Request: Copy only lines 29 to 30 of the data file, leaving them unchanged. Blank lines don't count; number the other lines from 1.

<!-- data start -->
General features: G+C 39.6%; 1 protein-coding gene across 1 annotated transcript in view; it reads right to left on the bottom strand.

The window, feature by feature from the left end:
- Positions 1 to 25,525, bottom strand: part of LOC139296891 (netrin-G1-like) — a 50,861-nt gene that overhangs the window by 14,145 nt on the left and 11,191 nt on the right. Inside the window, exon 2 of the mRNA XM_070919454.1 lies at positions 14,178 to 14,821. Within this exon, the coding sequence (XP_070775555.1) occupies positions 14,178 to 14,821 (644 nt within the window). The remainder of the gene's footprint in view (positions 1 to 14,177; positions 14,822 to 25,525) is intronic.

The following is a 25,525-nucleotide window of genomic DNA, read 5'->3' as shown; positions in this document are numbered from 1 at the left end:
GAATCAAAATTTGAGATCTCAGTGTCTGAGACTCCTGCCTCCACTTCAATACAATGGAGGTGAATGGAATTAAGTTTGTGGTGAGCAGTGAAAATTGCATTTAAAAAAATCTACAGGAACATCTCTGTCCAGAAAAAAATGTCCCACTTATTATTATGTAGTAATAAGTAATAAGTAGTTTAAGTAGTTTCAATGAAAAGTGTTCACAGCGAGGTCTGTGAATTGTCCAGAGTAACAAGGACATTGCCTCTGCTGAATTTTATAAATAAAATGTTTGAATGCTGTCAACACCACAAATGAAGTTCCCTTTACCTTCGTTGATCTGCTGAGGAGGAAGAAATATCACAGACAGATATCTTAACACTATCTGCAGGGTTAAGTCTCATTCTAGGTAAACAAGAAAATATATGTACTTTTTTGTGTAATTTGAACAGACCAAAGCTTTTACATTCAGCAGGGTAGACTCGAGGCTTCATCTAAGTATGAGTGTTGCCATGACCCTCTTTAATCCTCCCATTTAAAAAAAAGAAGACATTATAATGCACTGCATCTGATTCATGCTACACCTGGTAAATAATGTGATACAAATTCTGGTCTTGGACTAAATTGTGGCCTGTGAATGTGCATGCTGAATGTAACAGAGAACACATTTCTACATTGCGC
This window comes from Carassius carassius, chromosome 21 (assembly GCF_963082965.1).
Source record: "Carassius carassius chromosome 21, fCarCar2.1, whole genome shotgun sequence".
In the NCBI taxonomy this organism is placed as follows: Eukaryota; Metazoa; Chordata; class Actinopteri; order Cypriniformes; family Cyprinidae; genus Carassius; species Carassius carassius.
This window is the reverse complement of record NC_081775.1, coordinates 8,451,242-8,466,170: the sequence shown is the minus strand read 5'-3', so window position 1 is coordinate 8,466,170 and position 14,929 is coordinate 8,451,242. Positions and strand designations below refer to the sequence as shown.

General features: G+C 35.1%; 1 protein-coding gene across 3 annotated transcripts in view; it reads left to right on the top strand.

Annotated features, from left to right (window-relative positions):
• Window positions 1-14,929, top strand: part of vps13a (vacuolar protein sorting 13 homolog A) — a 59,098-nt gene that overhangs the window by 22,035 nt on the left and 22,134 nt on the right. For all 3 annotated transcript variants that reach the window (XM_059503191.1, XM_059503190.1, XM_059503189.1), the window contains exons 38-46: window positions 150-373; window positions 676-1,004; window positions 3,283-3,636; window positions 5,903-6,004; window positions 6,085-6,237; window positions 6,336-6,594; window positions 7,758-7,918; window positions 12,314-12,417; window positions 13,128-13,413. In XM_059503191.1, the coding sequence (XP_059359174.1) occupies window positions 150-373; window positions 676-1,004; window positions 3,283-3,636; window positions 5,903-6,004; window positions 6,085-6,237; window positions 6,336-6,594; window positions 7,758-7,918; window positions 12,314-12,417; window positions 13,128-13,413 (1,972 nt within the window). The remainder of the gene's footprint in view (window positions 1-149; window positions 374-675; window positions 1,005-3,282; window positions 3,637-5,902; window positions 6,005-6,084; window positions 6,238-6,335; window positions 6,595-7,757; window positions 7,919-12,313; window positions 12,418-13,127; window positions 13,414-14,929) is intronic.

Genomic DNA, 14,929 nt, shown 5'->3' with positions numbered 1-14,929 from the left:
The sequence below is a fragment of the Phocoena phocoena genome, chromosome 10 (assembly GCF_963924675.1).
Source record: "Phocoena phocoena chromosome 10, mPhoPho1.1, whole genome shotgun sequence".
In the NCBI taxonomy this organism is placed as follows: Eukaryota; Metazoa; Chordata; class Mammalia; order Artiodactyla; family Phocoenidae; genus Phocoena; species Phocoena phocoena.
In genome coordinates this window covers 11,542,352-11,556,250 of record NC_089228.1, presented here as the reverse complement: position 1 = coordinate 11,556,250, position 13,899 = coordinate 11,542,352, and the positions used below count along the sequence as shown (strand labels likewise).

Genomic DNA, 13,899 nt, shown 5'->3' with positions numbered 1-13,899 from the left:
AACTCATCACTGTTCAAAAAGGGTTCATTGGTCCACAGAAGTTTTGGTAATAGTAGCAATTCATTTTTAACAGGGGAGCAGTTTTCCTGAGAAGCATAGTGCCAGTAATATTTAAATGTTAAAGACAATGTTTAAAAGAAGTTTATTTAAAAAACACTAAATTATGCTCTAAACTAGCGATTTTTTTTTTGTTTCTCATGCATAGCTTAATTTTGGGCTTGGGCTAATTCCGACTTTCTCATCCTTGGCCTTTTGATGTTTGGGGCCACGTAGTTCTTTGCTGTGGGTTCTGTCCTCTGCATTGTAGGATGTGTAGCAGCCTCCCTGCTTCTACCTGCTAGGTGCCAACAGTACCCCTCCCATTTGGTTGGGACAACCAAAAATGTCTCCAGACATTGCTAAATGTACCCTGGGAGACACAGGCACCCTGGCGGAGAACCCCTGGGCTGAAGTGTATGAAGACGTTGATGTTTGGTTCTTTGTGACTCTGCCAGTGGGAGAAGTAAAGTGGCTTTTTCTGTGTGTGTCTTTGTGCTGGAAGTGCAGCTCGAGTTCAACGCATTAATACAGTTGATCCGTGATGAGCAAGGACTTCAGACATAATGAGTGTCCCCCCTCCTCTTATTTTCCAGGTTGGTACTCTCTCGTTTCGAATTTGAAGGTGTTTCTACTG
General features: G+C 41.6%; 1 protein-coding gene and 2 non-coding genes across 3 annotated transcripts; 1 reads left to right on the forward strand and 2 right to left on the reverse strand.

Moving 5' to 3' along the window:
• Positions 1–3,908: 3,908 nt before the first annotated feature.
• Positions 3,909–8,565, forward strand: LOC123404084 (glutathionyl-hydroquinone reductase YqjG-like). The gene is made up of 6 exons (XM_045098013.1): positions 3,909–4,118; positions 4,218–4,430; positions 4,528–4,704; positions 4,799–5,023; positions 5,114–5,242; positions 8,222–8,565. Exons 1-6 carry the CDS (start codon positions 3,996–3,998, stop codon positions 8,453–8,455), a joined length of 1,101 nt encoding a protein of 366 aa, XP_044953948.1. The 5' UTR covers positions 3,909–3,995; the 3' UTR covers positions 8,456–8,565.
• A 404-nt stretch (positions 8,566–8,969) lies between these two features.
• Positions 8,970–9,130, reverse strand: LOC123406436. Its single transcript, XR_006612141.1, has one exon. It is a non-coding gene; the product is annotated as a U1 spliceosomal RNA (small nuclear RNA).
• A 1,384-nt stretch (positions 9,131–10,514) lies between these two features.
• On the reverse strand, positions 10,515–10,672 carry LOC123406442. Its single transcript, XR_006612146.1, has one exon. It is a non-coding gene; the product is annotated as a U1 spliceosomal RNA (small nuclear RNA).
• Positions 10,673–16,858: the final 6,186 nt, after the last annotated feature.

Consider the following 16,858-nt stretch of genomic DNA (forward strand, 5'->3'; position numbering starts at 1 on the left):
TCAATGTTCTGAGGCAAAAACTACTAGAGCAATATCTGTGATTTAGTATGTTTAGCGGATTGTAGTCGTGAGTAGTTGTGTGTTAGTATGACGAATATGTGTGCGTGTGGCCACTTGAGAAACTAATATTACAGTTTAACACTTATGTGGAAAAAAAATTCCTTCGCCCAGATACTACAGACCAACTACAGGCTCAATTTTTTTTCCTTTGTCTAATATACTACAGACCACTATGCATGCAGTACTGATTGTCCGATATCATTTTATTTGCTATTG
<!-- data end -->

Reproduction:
Consider the following 16,858-nt stretch of genomic DNA (forward strand, 5'->3'; position numbering starts at 1 on the left):
TCAATGTTCTGAGGCAAAAACTACTAGAGCAATATCTGTGATTTAGTATGTTTAGCGGATTGTAGTCGTGAGTAGTTGTGTGTTAGTATGACGAATATGTGTGCGTGTGGCCACTTGAGAAACTAATATTACAGTTTAACACTTATGTGGAAAAAAAATTCCTTCGCCCAGATACTACAGACCAACTACAGGCTCAATTTTTTTTCCTTTGTCTAATATACTACAGACCACTATGCATGCAGTACTGATTGTCCGATATCATTTTATTTGCTATTG